Today the Government of Canada proposed a budget for the 2009-10 fiscal
year, and it doesn’t provide great news for the tech industry.
Minister Stephen Harper’s Conservatives only hold a minority of seats
in the House of Commons, and if the other parties vote against the
budget, then the government falls.
nutshell, the government plans to borrow money from your future to
stimulate the old economy. In the old economy, generally speaking,
people drive cars to a workplace and work an eight-hour shift. So this
makes cars, six-lane city roads, expressways and multiple overpasses a
Action plan, which includes a two-year $12 billion
infrastructure program (much of which would be on construction) is
perfectly understandable, given the pressure from union-dominated
opposition parties. Bridges need to be repaired and universities need
new buildings anyway, so, the line of thinking goes, why not get it
done as soon as we can and forget about balancing the budget?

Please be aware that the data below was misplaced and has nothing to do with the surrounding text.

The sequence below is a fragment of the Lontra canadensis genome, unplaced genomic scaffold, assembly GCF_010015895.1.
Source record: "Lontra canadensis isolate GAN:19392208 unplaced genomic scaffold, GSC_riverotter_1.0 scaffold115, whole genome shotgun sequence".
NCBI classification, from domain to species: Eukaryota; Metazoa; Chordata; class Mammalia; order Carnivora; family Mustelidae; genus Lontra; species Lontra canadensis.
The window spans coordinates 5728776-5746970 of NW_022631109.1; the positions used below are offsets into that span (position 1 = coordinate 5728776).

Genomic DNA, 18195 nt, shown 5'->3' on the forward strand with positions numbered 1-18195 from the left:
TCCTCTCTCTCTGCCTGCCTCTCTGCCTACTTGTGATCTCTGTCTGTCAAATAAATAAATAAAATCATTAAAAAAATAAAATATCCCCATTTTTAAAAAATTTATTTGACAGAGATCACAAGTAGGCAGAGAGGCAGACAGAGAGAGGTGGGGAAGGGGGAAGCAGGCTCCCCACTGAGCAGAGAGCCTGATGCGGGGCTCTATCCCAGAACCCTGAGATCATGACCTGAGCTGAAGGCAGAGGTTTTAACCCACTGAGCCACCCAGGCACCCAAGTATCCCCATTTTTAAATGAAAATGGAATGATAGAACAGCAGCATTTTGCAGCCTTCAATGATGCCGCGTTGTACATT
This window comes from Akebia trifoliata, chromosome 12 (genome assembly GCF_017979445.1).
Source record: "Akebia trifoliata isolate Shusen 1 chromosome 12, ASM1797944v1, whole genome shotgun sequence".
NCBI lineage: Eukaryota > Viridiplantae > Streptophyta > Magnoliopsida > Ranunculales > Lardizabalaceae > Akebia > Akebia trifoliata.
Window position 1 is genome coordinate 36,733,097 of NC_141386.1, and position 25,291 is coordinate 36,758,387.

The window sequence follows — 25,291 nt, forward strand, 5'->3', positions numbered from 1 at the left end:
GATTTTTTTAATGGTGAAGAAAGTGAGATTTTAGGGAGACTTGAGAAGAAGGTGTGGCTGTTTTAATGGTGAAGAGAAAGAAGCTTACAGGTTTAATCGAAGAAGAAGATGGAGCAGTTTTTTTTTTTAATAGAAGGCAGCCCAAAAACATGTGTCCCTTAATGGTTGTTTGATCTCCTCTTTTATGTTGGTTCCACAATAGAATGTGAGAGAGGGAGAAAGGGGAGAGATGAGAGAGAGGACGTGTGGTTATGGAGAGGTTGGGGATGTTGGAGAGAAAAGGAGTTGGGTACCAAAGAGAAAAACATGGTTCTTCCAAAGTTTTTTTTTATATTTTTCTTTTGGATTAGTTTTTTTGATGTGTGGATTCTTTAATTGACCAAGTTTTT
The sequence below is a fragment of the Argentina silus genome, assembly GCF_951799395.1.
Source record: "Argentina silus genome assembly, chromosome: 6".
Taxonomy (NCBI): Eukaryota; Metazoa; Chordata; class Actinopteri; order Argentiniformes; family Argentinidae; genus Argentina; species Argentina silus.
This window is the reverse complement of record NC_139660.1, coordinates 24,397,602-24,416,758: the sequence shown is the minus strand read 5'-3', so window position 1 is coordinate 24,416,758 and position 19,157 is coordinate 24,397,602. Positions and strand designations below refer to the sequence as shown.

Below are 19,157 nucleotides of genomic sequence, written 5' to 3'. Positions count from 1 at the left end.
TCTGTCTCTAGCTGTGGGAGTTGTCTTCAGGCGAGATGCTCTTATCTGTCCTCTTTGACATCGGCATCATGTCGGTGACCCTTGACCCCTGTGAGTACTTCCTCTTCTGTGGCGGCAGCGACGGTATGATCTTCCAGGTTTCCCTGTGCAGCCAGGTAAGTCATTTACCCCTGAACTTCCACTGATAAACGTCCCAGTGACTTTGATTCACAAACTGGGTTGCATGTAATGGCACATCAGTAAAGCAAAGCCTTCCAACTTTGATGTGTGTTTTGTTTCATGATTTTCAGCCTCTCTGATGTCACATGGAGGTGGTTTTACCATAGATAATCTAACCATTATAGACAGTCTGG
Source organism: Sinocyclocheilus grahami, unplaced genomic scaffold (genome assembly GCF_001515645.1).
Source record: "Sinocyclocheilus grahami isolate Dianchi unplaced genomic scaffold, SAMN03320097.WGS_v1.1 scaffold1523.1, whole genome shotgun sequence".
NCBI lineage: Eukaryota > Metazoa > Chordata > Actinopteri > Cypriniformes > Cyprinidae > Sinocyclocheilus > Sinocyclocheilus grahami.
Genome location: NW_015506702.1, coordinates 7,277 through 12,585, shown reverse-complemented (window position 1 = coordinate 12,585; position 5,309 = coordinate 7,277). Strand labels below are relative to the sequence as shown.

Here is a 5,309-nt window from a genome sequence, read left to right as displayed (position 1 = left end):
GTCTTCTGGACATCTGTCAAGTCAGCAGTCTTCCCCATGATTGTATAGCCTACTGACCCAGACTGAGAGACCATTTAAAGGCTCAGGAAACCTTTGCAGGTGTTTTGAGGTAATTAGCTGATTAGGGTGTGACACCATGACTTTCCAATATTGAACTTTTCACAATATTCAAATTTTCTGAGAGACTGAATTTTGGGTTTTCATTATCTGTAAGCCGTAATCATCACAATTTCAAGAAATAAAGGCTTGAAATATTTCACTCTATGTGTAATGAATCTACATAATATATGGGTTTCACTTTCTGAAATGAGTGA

not entirely bad news for the telecom and IT sectors. After all, it
does include $500 million to Canada Health Infoway to “encourage” more
use of electronic health records, and $225 million over three years to
“develop and implement a strategy on extending broadband coverage to
unserved communities.” It also budgets $50 million for the Institute
for Quantum Computing.
In addition, the construction projects
would have some spinoff effects. For example, work crews need a way of
communicating, and ruggedized two-way wireless handsets beat whistling
and yelling over the noise of heavy equipment.
government said today it is projected to spend some $80 billion more
than it collects over the next four years, which could bring the debt
to $542.4 billion, or about $16,000 for every man, woman and child.
This means down the road, the government will have to spend more on
interest, giving it less room to cut taxes and spend on other items.
best thing the federal government could do to help the telecom and IT
sectors would be to encourage companies to employ educated technology
workers in Canada and to reduce travel by having people work from home
and do video conferencing where possible.
But with an accumulated
debt of this year of $457 billion (not including unfunded
Canada Pension Plan and Old Age Security liabilities), the single
largest federal spending program is (and for more than a generation has
been) interest payments on the debt. Increasing the debt by $60
billion, while providing short-term relief, will tie one hand behind
all future finance ministers’ backs and leave little room for corporate
tax relief for the new economy.